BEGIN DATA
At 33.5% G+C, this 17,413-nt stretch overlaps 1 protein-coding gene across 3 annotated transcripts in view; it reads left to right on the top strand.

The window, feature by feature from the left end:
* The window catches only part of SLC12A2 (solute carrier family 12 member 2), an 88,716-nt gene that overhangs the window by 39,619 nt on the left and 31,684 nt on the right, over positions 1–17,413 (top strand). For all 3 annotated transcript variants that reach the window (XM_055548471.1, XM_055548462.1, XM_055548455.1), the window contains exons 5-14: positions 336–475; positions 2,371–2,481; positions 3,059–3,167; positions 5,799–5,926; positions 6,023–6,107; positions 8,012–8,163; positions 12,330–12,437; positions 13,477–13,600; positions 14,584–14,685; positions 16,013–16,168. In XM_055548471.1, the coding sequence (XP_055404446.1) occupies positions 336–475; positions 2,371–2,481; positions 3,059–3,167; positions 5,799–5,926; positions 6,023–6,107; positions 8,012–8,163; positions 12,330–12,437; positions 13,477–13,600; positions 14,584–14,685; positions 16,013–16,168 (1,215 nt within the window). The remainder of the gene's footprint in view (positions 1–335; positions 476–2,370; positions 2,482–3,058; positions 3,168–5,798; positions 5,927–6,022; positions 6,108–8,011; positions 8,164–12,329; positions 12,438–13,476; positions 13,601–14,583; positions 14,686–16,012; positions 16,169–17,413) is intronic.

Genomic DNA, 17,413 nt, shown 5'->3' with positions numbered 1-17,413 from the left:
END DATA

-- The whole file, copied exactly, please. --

At 33.5% G+C, this 17,413-nt stretch overlaps 1 protein-coding gene across 3 annotated transcripts in view; it reads left to right on the top strand.

The window, feature by feature from the left end:
* The window catches only part of SLC12A2 (solute carrier family 12 member 2), an 88,716-nt gene that overhangs the window by 39,619 nt on the left and 31,684 nt on the right, over positions 1–17,413 (top strand). For all 3 annotated transcript variants that reach the window (XM_055548471.1, XM_055548462.1, XM_055548455.1), the window contains exons 5-14: positions 336–475; positions 2,371–2,481; positions 3,059–3,167; positions 5,799–5,926; positions 6,023–6,107; positions 8,012–8,163; positions 12,330–12,437; positions 13,477–13,600; positions 14,584–14,685; positions 16,013–16,168. In XM_055548471.1, the coding sequence (XP_055404446.1) occupies positions 336–475; positions 2,371–2,481; positions 3,059–3,167; positions 5,799–5,926; positions 6,023–6,107; positions 8,012–8,163; positions 12,330–12,437; positions 13,477–13,600; positions 14,584–14,685; positions 16,013–16,168 (1,215 nt within the window). The remainder of the gene's footprint in view (positions 1–335; positions 476–2,370; positions 2,482–3,058; positions 3,168–5,798; positions 5,927–6,022; positions 6,108–8,011; positions 8,164–12,329; positions 12,438–13,476; positions 13,601–14,583; positions 14,686–16,012; positions 16,169–17,413) is intronic.

Genomic DNA, 17,413 nt, shown 5'->3' with positions numbered 1-17,413 from the left: